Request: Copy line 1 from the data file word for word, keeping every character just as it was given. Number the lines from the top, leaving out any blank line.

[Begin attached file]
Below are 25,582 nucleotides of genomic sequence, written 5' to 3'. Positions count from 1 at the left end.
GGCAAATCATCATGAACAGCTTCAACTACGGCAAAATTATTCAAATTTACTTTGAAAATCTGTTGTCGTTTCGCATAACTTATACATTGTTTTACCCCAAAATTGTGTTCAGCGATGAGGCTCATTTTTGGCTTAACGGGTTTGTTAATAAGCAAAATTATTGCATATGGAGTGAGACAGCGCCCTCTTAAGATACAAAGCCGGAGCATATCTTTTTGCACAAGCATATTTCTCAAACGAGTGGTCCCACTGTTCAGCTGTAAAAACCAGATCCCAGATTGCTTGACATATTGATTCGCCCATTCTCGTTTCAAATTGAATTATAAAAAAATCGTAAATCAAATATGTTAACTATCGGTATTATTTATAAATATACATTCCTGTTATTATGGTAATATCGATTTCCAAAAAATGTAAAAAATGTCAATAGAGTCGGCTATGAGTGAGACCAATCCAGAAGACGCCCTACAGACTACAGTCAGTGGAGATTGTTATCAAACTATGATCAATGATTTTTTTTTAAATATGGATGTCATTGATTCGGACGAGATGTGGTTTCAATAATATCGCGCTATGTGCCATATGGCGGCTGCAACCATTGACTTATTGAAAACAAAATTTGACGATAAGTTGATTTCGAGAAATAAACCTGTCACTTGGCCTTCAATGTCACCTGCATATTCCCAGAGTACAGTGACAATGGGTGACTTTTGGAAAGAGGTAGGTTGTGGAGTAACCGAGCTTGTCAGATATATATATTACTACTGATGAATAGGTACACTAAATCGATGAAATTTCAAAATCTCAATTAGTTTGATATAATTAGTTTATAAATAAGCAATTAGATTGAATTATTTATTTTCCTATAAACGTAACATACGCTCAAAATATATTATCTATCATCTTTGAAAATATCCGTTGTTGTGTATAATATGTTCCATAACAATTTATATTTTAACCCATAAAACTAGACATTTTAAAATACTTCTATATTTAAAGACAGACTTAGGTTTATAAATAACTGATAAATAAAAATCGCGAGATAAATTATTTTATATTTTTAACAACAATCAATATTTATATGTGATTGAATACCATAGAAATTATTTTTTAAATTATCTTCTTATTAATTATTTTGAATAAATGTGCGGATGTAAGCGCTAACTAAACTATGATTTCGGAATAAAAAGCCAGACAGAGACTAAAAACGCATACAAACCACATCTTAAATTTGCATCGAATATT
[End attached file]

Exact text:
Below are 25,582 nucleotides of genomic sequence, written 5' to 3'. Positions count from 1 at the left end.